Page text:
Most of the delegations were of the opinion that this first instrument should also include detailed provisions on the liability of persons involved, the fittingness of penalties (proportionate and dissuasive, with the possibility of extradition in serious cases) and the competence of courts in the event of transfrontier fraud.

The Council instructed its subordinate bodies to speed up their proceedings on such a first instrument with a view to meeting the deadline laid down by the European Council and, more particularly, to consider the advantages and disadvantages of creating a specific offence, the possibility of including gross negligence as suggested by the Commission and the liability of decision­makers in the case of a firm. Should the discussions not progress sufficiently, the Presidency might organize another ministerial discussion of this issue as early as April.


The Council examined the two problems outstanding on the draft Convention concerning the customs information system.

A solution was found to the first one: the Member States were favourably inclined to the early provisional application of the Convention subject to a specific Agreement being drawn up.

Opinions continue to differ, however, on the role of the Court of Justice. Most of the delegations advocated wide­ranging jurisdiction for the Court of Justice to include disputes between Member States and between Member States and the Commission and preliminary rulings on interpretation, while some Member States were either in favour of only limited jurisdiction or opposed to any jurisdiction for the Court of Justice under this Convention.

In conclusion, the Council instructed the Permanent Representatives Committee to consider the outstanding problems further with a view to resolving them as soon as possible.


The Council agreed to the Regulation laying down a uniform format for visas. This Regulation will be adopted formally once some Member States have withdrawn their linguistic and parliamentary reservations.

The Regulation lays down that visas issued by the Member States will be produced in a uniform format - sticker - and will conform to the common specifications set out in an Annex to the Regulation, concerning, inter alia, security features which render the visa difficult to counterfeit or falsify, the nature and colour of the paper, the parts to be filled out by the issuing authority and the languages to be used.

The uniform format for visas will come into effective use six months after the additional technical specifications to reduce counterfeiting or falsification have been adopted by the Commission with the assent of a committee consisting of representatives of the Member States.

The Council also agreed to discuss a draft Regulation determining the third countries whose nationals must be in possession of a visa when crossing the Member States' external borders at its June meeting.


The Council asked its preparatory bodies to complete their proceedings as soon as possible on the draft Convention submitted by the Presidency on the simplification and acceleration of the service of judicial documents in civil matters.


The Council also instructed its preparatory bodies to speed up their proceedings on the draft Convention on disqualification from driving to enable ministers to conclude it as soon as possible.

The purpose of this Convention is to make the measures suspending driving licences adopted in any Member State in the event of certain serious breaches of the Highway Code applicable in all the Member States.


(Adopted without debate)


The Council decided to extend the study on EURODAC (European Fingerprinting System) users' needs and requirements to the three new Member States, while complying with the working method for the original contract and without delaying the agreed deadlines. The Council also noted that the cost of the entire study, including the additional study, would be borne by the fifteen Member States and would be divided between them in accordance with the GNP scale.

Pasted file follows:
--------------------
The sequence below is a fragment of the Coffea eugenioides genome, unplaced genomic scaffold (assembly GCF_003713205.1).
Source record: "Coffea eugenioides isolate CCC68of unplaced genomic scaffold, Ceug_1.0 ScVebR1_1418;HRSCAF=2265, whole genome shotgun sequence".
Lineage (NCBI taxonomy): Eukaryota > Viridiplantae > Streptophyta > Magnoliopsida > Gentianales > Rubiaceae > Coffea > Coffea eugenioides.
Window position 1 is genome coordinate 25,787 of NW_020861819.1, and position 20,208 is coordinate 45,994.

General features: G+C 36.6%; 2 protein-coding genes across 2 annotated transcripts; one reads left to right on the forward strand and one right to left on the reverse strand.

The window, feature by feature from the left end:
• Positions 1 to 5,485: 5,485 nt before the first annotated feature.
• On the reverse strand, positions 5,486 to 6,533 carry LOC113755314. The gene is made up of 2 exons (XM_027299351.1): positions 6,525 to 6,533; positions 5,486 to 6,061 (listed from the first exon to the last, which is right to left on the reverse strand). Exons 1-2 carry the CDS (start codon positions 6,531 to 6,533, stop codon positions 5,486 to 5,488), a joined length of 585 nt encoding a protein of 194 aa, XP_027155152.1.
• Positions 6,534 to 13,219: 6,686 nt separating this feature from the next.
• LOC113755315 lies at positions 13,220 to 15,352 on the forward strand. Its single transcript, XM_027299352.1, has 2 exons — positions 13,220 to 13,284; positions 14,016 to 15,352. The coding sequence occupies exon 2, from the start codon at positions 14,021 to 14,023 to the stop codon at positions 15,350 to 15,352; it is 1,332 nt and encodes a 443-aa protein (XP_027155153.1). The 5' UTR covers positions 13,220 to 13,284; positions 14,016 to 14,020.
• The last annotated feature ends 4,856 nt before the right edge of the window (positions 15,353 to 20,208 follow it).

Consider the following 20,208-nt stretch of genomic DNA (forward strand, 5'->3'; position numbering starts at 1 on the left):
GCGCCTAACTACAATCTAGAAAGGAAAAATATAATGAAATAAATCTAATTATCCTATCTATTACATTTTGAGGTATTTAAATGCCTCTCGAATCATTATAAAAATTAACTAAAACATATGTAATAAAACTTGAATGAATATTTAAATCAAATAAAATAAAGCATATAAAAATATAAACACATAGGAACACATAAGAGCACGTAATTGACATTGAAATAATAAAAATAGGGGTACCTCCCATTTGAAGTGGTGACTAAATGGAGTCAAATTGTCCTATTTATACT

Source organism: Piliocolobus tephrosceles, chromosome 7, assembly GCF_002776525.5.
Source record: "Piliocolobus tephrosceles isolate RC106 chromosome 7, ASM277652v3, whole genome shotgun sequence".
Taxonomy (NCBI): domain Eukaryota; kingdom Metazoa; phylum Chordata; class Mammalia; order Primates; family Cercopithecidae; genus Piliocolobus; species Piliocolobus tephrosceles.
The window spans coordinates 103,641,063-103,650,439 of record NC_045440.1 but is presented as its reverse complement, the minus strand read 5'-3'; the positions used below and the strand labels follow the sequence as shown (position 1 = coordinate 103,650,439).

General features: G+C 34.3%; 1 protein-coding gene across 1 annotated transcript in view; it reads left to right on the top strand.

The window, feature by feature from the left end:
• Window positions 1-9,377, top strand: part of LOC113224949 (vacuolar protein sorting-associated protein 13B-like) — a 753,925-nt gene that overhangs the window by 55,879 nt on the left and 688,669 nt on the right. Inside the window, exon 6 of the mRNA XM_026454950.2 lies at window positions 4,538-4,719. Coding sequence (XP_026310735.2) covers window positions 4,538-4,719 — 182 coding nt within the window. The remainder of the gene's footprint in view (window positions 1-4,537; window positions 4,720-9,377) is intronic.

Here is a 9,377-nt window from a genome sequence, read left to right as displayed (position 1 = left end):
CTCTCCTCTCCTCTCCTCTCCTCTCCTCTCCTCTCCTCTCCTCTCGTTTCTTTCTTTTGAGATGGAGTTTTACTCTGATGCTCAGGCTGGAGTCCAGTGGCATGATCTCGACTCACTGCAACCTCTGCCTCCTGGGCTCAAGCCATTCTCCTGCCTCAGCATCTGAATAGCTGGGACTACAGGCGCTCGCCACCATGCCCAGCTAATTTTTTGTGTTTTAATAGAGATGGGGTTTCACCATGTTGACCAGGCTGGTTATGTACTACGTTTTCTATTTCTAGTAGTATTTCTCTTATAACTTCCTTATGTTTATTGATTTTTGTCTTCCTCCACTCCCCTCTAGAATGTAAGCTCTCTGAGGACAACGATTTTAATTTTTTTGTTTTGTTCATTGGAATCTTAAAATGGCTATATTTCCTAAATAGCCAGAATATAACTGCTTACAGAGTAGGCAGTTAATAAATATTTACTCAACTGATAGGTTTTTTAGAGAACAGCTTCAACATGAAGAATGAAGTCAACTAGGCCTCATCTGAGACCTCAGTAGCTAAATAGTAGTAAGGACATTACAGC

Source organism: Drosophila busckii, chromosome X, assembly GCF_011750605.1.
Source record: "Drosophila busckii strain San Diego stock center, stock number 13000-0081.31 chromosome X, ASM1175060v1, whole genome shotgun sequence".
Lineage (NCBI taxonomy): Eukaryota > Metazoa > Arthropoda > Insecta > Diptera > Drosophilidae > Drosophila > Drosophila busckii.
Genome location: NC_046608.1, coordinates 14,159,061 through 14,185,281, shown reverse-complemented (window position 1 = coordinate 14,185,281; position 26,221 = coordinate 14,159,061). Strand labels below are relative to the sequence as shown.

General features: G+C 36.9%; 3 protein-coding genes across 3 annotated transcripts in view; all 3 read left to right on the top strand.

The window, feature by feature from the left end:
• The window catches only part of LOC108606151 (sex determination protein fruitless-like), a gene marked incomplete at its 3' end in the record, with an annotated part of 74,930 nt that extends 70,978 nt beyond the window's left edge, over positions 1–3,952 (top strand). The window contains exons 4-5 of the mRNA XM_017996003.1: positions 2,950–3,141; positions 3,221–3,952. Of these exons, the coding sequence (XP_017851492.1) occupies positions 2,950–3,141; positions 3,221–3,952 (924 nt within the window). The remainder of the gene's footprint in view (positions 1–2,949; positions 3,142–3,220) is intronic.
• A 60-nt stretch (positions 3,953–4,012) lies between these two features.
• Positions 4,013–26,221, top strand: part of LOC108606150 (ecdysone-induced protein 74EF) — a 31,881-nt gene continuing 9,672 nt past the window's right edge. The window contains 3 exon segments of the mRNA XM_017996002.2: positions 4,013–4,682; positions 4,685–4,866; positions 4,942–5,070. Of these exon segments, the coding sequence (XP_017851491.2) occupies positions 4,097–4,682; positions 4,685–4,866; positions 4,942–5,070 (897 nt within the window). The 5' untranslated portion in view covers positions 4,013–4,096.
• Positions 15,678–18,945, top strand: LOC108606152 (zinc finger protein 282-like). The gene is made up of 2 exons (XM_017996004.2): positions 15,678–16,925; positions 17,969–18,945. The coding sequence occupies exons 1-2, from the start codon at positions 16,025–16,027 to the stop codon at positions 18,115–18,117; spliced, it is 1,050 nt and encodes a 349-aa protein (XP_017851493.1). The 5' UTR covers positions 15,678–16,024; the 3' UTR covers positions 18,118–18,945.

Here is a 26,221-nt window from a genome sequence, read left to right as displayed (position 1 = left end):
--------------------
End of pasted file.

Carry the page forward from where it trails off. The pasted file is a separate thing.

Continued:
Europol Drugs Unit (EDU)

The Council adopted:

- a joint action on the basis of Article K.3 of the Treaty on European Union concerning the Europol Drugs Unit. This joint action replaces the Copenhagen ministerial agreement of 2 June 1993 on the establishment of the European Drugs Unit. It extends the scope of the EDU to three new areas and includes the three new Member States in the body of the text;

- the first annual report on the activities of the Europol Drugs Unit between 1 January and 31 December 1994;

- the European Drugs Unit work programme (January to June 1995).

The Europol Drugs Unit was set up in The Hague in January 1994 pending the setting up of Europol, as provided for in the Treaty on European Union.

It has been functioning as a non­operational team since that time, responsible for exchanging and analysing information and data on the following once they concern two Member States or more:

- unlawful drug trafficking,

- illicit trafficking of radioactive and nuclear materials (new),

- illegal immigration networks (new),

- illegal trafficking of motor vehicles (new),

the criminal organizations involved therein and associated money laundering.

Combating drugs

The Council adopted an opinion on the Commission communication on a European plan to combat drugs (1995­1999).

To strengthen governmental cooperation within the European Union in combating drug trafficking, the Council drafted certain proposals for inclusion in the European plan to combat drugs.

Organized crime

The Council approved a report on organized crime in the European Union in 1993 drawn up by the ad hoc Working Party on International Organized Crime with the help of a questionnaire sent to all the Member States.

Customs strategy at external frontiers

The Council agreed to the plan concerning the organization of joint surveillance operations at the Union's external frontiers in 1995 so as to make customs cooperation tangible and operational. Sea, air and land measures are included.